We transferred to Hagley Community College woodwork room overseen by an experienced tutor. This was necessary. The machinery in that workshop space was heavy duty. We joined other groups (who were building coffee tables, cabinets etc) and I think our group stood out for the strange looking pieces of kit we would take in. As time went on, our harps began to take form. I was humbled by the tenacity we displayed in getting the project done. The group comprised women of different ethnicities and backgrounds. One mother had four children under five. I thought of these women as superheroes.  They committed to the project at hand while managing the demands of their homelife. (At the time, I was part of the double income no kids’ category where the stress of getting our next coffee fix at our favourite café was the priority.) I did not know how they did it then. I still don’t know now (and now, I am a Mum).

The result after a year of camaraderie was some of the most beautiful harps I had seen. Colourful and some resplendent in delicate surface detail. There was a white harp and a blue coloured harp with a Celtic design. I chose a natural finish using linseed oil. I have wondered recently how those harps have fared over the years. I imagine they have stories to tell of the children who grew up playing them filling their homes with glorious sound.  Once the harp was completed, I thought I should learn to play it.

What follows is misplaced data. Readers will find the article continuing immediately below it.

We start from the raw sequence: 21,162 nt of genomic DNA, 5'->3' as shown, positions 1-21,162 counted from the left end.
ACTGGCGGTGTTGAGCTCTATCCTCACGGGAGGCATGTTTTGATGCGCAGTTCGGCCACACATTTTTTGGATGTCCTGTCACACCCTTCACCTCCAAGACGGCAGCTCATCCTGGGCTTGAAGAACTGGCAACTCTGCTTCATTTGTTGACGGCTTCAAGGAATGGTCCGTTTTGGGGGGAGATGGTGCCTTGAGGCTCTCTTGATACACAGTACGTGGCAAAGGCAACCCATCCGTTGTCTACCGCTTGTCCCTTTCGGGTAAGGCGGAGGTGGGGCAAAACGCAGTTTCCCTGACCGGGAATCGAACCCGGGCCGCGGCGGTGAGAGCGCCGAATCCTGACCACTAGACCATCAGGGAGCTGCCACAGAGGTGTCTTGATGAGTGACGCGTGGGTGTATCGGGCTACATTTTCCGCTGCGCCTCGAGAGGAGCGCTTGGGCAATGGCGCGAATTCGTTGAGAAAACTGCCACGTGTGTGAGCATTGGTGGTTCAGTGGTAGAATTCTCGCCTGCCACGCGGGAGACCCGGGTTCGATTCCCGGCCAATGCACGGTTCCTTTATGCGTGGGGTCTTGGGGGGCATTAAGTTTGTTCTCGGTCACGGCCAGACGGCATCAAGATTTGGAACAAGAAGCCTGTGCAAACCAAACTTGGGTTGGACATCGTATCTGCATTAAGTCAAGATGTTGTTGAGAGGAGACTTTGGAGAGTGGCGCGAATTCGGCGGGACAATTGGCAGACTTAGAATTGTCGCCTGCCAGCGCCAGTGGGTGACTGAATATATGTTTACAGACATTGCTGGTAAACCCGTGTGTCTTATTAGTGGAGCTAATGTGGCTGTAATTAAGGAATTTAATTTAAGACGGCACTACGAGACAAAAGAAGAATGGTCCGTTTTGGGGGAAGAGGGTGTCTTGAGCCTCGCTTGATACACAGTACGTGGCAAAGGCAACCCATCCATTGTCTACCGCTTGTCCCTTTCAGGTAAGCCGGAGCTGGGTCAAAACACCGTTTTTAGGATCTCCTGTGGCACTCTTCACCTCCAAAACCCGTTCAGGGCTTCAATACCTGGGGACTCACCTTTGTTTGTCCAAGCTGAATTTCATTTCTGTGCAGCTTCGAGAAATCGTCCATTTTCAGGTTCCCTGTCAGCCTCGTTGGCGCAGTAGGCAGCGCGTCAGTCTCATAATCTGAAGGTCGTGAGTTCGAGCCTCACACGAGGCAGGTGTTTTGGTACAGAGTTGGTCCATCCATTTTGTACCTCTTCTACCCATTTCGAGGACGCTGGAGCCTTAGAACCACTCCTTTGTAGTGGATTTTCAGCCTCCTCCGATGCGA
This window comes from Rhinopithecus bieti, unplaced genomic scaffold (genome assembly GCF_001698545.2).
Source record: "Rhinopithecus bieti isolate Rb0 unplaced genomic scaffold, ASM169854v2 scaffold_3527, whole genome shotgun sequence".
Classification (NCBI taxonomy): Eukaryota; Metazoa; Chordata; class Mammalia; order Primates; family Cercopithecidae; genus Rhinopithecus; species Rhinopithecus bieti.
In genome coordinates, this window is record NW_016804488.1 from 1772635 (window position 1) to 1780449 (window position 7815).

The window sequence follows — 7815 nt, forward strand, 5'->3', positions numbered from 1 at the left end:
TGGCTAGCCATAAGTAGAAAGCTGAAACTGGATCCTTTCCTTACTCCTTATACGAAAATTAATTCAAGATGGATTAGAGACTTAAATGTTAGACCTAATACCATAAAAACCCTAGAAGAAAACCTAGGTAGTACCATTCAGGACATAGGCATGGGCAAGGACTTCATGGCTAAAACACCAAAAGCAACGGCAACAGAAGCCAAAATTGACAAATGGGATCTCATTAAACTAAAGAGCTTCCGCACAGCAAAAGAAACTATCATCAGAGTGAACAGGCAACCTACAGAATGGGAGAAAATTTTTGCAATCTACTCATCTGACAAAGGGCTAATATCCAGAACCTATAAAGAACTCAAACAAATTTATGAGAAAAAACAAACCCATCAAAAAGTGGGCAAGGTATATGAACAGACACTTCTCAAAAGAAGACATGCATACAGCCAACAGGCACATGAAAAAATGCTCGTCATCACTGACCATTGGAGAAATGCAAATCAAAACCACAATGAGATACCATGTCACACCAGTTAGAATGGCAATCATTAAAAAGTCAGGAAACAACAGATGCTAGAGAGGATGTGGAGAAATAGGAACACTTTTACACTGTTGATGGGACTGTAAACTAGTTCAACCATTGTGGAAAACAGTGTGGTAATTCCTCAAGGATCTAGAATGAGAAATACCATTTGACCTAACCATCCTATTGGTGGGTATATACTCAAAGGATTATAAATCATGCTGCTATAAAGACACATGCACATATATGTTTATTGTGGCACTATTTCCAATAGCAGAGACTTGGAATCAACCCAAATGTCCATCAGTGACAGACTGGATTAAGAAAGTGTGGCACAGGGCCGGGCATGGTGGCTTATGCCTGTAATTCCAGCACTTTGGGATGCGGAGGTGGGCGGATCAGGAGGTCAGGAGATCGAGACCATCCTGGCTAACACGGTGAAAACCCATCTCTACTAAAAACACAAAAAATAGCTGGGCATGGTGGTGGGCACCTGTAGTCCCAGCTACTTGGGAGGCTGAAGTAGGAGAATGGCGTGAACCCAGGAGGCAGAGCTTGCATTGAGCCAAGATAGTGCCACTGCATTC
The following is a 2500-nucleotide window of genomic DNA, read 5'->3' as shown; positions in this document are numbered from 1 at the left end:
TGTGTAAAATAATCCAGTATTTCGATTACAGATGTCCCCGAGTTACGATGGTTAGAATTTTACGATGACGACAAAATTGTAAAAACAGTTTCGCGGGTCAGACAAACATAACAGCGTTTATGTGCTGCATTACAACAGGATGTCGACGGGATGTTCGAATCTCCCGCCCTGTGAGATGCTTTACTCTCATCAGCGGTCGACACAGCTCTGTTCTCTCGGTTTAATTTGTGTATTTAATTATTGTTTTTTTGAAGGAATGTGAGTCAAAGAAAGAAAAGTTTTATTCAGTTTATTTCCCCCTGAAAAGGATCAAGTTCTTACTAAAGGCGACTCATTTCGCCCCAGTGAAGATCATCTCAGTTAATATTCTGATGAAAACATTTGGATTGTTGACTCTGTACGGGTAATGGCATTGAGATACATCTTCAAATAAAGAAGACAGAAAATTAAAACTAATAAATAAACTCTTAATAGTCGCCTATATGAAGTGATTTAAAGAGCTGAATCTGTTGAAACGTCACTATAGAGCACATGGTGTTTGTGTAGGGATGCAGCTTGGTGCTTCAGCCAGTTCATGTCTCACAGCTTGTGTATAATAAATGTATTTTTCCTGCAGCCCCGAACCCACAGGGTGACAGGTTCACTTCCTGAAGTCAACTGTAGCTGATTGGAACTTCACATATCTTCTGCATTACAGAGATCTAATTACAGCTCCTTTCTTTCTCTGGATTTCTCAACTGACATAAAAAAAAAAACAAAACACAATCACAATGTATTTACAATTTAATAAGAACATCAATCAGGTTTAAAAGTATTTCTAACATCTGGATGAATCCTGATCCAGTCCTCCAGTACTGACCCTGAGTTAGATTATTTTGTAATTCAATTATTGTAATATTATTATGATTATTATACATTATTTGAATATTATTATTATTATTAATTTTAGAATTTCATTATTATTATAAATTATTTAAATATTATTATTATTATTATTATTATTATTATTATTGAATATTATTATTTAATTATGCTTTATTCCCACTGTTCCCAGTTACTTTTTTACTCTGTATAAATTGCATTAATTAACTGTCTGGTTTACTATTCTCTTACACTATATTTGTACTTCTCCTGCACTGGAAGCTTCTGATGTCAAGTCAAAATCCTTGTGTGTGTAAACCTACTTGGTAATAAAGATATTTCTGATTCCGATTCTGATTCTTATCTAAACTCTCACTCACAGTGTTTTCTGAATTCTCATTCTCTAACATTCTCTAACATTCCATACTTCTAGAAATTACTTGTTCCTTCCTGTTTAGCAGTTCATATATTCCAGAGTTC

On the 29 January 2014, I had my first lesson with Annemieke Harmonie. Prior to this, I mostly taught myself. Annemieke was a friend of Bele’s and Bele introduced us when she came to visit earlier in January. I was nervous and armed with my para-Celtic harp, I was accompanied by a close family friend Megan Jenkins (one of James’ best mates from university days) who had come to visit us. With Megan beside me, I ventured into a first lesson. I recall saying something along the lines of, ‘maybe I could have a lesson once a week for the next month and see how it goes’ I remained with Annemieke for the next 4 years or so, also starting Hannah and Ella with her when they were 5 years old.

I appreciated Annemieke’s warmth and ability to motivate me to do more. She was able to identify times where I failed to take account of my own self-care, which often might look like ‘doing too much’. This was indicated by quietly waiting in the lounge of her home and falling asleep prior to my lesson or failing to attend to a burn on my finger from cooking dinner and Annemieke fetching a plaster and salve so that I could continue to play. Annemieke also guided me in venturing out into the community to play or give comfort if the reception to my playing was less than expected. I am proud to have been a student of Annemieke’s.